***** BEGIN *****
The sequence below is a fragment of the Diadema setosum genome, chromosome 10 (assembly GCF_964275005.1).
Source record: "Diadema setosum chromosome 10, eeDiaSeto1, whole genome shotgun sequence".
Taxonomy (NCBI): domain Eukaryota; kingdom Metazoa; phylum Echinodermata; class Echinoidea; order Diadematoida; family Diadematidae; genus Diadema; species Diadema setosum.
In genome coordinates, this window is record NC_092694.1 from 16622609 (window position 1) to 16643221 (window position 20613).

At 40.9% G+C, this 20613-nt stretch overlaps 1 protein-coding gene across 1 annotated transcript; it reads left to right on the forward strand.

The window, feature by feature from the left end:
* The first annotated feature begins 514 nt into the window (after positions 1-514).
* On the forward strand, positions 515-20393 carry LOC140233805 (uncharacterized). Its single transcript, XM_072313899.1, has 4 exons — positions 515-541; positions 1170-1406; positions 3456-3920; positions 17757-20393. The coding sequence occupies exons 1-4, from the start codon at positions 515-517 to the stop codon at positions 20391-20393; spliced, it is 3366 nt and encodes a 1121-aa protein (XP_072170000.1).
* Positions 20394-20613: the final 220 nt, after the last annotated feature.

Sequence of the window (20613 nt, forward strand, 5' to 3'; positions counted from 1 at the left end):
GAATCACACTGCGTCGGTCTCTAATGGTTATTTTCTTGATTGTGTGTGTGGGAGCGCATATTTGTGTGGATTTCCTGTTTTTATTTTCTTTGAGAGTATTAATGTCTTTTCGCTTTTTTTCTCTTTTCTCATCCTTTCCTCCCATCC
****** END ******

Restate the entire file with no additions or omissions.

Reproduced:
The sequence below is a fragment of the Diadema setosum genome, chromosome 10 (assembly GCF_964275005.1).
Source record: "Diadema setosum chromosome 10, eeDiaSeto1, whole genome shotgun sequence".
Taxonomy (NCBI): domain Eukaryota; kingdom Metazoa; phylum Echinodermata; class Echinoidea; order Diadematoida; family Diadematidae; genus Diadema; species Diadema setosum.
In genome coordinates, this window is record NC_092694.1 from 16622609 (window position 1) to 16643221 (window position 20613).

At 40.9% G+C, this 20613-nt stretch overlaps 1 protein-coding gene across 1 annotated transcript; it reads left to right on the forward strand.

The window, feature by feature from the left end:
* The first annotated feature begins 514 nt into the window (after positions 1-514).
* On the forward strand, positions 515-20393 carry LOC140233805 (uncharacterized). Its single transcript, XM_072313899.1, has 4 exons — positions 515-541; positions 1170-1406; positions 3456-3920; positions 17757-20393. The coding sequence occupies exons 1-4, from the start codon at positions 515-517 to the stop codon at positions 20391-20393; spliced, it is 3366 nt and encodes a 1121-aa protein (XP_072170000.1).
* Positions 20394-20613: the final 220 nt, after the last annotated feature.

Sequence of the window (20613 nt, forward strand, 5' to 3'; positions counted from 1 at the left end):
GAATCACACTGCGTCGGTCTCTAATGGTTATTTTCTTGATTGTGTGTGTGGGAGCGCATATTTGTGTGGATTTCCTGTTTTTATTTTCTTTGAGAGTATTAATGTCTTTTCGCTTTTTTTCTCTTTTCTCATCCTTTCCTCCCATCC